• /blog/css/blog.css (controls blogs)
      • /calendar/css/calendar.css (controls calendars)
      • etc.
    • Purpose: The default Gutensite 1.0 content types have been carefully customized to look good, but they do not inherit styles as elegantly as we would like. 
      • That's something that we will remedy in 2.0. But for now, that means if you set a link color or H1 style in your core.css or site.css it may not affect the header or link on your profile list page because there is a specific style set in the /about/css/about.css which controls the layout of the page as well as the header and link colors.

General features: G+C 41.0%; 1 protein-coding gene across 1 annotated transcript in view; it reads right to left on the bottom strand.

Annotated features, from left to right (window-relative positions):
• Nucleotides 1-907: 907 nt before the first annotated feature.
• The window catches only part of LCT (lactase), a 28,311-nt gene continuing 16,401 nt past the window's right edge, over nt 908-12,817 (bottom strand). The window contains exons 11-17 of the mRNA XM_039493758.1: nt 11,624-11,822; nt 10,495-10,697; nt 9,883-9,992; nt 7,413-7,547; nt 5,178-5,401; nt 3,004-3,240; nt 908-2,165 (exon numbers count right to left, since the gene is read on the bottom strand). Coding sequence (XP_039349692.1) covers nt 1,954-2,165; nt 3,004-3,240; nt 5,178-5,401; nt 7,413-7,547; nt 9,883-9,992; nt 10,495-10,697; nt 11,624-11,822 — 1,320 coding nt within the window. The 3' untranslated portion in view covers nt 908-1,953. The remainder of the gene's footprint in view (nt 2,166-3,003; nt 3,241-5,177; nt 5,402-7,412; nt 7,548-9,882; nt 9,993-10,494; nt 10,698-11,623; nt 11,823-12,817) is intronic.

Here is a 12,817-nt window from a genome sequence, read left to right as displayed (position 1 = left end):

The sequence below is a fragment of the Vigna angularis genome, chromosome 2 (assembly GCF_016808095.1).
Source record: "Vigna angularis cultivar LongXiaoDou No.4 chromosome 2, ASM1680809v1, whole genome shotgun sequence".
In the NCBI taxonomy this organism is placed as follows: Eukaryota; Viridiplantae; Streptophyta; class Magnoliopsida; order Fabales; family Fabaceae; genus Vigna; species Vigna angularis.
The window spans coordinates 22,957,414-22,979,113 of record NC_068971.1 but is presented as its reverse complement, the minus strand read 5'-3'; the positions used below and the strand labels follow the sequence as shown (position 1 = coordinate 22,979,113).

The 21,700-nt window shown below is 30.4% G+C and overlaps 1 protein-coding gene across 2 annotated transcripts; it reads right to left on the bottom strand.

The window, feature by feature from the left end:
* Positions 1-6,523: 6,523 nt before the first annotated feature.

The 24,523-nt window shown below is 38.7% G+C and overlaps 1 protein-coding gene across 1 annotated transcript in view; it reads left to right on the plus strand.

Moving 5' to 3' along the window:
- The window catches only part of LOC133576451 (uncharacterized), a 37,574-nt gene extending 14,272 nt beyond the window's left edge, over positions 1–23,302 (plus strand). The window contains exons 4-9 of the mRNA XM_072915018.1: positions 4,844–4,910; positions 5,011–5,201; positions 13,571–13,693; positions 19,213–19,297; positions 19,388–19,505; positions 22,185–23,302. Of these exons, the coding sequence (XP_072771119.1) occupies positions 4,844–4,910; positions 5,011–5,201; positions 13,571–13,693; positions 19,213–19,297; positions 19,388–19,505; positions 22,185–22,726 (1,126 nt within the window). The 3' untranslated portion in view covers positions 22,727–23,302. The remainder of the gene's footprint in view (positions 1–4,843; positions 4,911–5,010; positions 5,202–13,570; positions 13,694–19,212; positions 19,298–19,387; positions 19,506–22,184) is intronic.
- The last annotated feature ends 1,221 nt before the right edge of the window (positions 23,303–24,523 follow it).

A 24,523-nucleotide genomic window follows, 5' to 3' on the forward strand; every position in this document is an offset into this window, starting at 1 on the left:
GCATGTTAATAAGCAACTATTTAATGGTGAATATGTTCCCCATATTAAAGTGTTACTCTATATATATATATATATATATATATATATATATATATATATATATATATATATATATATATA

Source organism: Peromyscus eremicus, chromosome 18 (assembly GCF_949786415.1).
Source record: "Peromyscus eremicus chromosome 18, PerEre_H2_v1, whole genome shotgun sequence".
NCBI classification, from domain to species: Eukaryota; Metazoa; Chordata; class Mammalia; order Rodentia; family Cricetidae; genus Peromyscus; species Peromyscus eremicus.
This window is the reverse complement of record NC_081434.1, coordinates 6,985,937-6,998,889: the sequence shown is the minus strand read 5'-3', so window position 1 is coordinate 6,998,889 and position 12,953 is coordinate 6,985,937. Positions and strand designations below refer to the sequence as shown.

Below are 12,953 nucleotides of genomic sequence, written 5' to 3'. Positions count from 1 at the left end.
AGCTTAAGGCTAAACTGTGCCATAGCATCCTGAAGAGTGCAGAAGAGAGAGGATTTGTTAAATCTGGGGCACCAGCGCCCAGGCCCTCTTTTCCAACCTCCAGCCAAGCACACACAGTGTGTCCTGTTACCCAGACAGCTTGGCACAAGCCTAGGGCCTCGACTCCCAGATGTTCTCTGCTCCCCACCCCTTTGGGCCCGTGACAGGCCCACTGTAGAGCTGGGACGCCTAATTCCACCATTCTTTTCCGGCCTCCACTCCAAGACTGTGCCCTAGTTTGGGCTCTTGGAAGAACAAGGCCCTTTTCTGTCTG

• This is annoying if you want to set one style for an element and have it propogate throughout the website. So you can overcome this by editing the individual content type CSS files, and removing the specialized styling that is overriding the core css files.
      • You could also technically empty out the entire content type css, so it's just a blank file. But if you do that, the page will not layout correctly, so you need to provide at least some basic layout styles.
  • Images
    • You can upload your own custom design images to the relevant folder. For site designs, we recommend the /site/images/ folder.
  • Fonts
    • If you need to add custom fonts, we recommend Google Fonts API or some other similar font repository, e.g.
    • @import url(http://fonts.googleapis.com/css?family=Playfair+Display:400italic,400|Playfair+Display+SC);
  • Alternative Shell Templates